ECM started as a Windows inventory management tool, but has moved with the times. This release turns it into a systems policy management and compliance system for Windows, Solaris and Red Hat.
ECM covers a lot of ground, including vulnerability assessment, change management, compliance audit and remediation, access control, event consolidation, patch management, role-based access, and enterprise administration and automation. It's not surprising that the manual runs to more than 550 pages.
After collecting the data, ECM arranges it into various report dashboards displayed in a colorful browser window. The level of detail is comprehensive. From a policy management viewpoint, the most useful module handles compliance. This checks the configuration against the policy and flags non-compliant machines.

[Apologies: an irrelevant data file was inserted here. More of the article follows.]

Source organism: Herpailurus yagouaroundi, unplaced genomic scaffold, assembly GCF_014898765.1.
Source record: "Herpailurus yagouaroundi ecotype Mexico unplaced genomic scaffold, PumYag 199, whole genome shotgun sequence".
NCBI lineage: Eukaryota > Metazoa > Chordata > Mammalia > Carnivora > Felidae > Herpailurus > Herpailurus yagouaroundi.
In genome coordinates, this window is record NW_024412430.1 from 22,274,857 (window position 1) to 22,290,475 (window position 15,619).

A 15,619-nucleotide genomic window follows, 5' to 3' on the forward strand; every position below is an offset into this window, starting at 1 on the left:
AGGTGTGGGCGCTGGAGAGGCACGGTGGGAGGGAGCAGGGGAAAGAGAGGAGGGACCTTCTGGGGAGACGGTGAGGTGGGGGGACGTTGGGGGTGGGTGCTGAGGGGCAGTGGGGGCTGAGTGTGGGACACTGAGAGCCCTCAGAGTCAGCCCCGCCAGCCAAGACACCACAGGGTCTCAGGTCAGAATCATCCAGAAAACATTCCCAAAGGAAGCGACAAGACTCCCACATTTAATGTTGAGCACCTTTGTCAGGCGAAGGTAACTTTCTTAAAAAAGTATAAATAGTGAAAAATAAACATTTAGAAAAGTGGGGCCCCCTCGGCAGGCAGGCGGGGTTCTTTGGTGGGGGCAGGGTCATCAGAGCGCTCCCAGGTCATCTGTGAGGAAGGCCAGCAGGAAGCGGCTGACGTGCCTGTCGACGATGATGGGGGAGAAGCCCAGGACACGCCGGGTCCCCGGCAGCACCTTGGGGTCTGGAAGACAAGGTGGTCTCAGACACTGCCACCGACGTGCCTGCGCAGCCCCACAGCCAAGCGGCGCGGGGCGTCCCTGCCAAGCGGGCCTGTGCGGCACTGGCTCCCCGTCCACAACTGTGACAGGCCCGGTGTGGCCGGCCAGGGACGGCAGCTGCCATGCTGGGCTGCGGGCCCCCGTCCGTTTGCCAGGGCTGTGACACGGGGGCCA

Obviously, the policy has to be kept current to ensure it keeps up with new software, updates, fixes and antivirus currency. This might be seen as a chore, but it pays back by ensuring no unapproved programs appear. It also helps to identify machines and track progress when there's a roll-out.
As with all inventory-based applications, installation takes some time. It is well automated, and most time is spent waiting for the initial data collection. It is a necessary evil, but gives a snapshot of the overall, possibly disorganized state of a network. Common features and omissions can be determined when developing policy templates for server roles and departmental systems.
The data collection system uses a small agent distributed to the network. The agents use DCOM; comms are secured using AES.
Configuresoft is also providing a series of templates for analyzing regulatory compliance to current customers through its secured support website. The templates have been formulated especially for legal compliance issues such as Sarbanes-Oxley and Basel II.
The only real gripe is with the manual. Page numbering starts is bizarre and contradictory – not something that you need with a manual this size.